Credit cycle turning as Ukraine war adds to inflation concerns

Earlier this month a food provider to US prisons offered up a deal containing all the hallmarks of a frothy debt market. TKC Holdings had struggled to raise debt last year, penalized by more socially responsible investors reluctant to finance the prison industry.

Unphased, TKC went back to investors this year looking to raise $ 305mn, to fund a payout to its private equity owner HIG Capital, according to rating agency reports and people familiar with the deal.

The deal was pitched with a whopping coupon of 12 per cent, rising as high as 13.5 per cent if the company opted to defer interest payments – a feature known as payment in kind or “PIK” and a warning flag to credit investors wary of a company’s ability to pay its debts. So, did they struggle to get the deal done? No. It was increased to $ 320mn, suggesting strong investor demand.

While investors have fretted over inflation, weighing on the value of stocks and corporate bonds, leveraged loans have proved more resilient.

Other companies, such as Apollo-backed pharmaceutical company Covis, Brookfield-owned Scientific Games, or gaming company Golden Nugget, struggled to drum up appetite for bond deals, shifting financing into the loan market where investors have been more receptive.

The diverging fortunes of the two markets points to their differing sensitivity to inflation pressures and changing interest rates.

The interest rate paid to investors in a leveraged loan rises and falls with benchmark rates. Meanwhile fixed rate bonds lose value as interest rates rise and fresh bonds offering a higher rate of return hit the market. As the US Federal Reserve readies to raise interest rates in March, investors have withdrawn billions of dollars from funds that buy US high-yield bonds so far this year and poured money into funds that buy US leveraged loans.

For now, it says more about the different sums used to price bonds and loans than the likelihood corporate America can afford its debts.

The TKC deal showed that investors remain sanguine about lending to risky companies – especially when there is a hefty amount of interest to be earned – even if they are worried about the impact of tighter monetary policy.

While investors have increased their expectations of where interest rates will be going forward, raising corporate borrowing costs, they have not dramatically altered their pricing of the risk of lending to companies, expressed as the difference between corporate bond yields and “risk-free” US Treasuries.

Economic growth is in tact. Default rates are expected to remain low. Corporate earnings remain solid. Up to now, the sell-off in credit markets has been more about the expected path of interest rates than rising credit risk.

This week, that started to shift. As rockets launched and tanks rolled across the border into Ukraine, oil prices soared past $ 100 for the first time since 2014. Russia is a big exporter of oil and the crisis could constrain that supply, pushing prices higher.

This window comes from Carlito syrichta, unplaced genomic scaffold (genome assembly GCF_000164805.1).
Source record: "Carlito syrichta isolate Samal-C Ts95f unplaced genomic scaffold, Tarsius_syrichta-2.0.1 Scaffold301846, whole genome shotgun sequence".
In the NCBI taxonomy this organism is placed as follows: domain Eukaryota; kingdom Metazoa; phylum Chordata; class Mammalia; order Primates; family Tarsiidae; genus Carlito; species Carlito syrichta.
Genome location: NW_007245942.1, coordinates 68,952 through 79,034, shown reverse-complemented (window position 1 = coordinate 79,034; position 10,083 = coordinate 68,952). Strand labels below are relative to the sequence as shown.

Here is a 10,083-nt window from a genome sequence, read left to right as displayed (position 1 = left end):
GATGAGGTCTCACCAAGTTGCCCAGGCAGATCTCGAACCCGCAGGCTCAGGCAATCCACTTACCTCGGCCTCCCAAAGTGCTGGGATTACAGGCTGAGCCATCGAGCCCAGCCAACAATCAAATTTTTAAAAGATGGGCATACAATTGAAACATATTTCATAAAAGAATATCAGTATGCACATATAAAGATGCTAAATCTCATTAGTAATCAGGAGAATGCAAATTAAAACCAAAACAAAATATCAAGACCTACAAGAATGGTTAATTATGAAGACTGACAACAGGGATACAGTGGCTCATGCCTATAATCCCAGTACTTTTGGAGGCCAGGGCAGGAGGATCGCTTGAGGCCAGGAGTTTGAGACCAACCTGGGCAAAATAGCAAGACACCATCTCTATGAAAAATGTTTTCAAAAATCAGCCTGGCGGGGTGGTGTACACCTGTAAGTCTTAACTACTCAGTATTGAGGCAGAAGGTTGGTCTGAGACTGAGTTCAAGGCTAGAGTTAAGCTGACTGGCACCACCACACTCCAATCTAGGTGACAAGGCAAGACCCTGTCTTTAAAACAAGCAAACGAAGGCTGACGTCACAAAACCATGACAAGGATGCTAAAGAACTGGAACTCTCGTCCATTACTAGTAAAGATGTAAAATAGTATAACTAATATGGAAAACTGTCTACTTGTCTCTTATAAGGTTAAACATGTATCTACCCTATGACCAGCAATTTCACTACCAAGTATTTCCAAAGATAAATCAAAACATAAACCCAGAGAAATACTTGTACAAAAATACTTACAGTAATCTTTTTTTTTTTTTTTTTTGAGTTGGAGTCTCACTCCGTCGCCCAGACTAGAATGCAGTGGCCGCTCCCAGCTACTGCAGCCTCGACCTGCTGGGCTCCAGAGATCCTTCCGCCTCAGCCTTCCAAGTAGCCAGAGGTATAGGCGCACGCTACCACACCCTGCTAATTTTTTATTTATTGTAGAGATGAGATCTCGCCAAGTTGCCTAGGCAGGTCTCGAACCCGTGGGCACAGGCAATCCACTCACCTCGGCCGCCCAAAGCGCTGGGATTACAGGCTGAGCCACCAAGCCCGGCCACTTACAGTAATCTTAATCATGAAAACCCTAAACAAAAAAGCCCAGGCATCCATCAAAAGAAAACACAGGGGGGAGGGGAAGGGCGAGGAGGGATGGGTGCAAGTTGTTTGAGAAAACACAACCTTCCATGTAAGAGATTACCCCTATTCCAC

Oil prices are an important input into inflation metrics. Benchmark 10-year break-even inflation rates, a market measure of inflation expectations, jumped almost 0.2 percentage points for the week to Thursday. Rising oil prices also have knock-on effects, increasing costs for companies and pushing them to raise prices of their own. There could also be renewed supply chain disruption from the crisis, further impacting inflation measures.

The Fed has already been trying to walk the tightrope between being hawkish enough to signal it is serious about tackling inflation, while not so hawkish that they risk raising fears over slowing economic growth. The unfolding crisis in Europe amplifies the risk of the latter, and slowing growth could propel a sell-off from being mostly contained to interest rates to threatening corporate credit.

The average price of US leveraged loans in a widely watched index slipped to its lowest level since August this week. US high-yield credit spreads, which measure the difference in yield between corporate bonds and US Treasuries, have also crept higher, indicating slow-rising credit risk.

Part of this is a more technical reaction in financial markets. As investors have yanked money out of high-yield bond funds, those funds have had to sell corporate bonds, pushing yields higher. While different, corporate bonds and loans are still both based on the risk of lending to a company, keeping their prices somewhat tethered to each other.

Some investors also said that they had seen loans being sold in favor of cheaper – but broadly similar – bonds, pushing loan prices lower. But others on Wall Street argue the price moves aren’t just a technical reaction. As Russia’s offensive escalated this week, sentiment in credit markets began to shift.

There is growing unease among some investors over the conflict, what it means for the US economic outlook and in time, whether it’s enough to turn concern over rising prices into worries over corporate credit.

joe.rennison@ft.com

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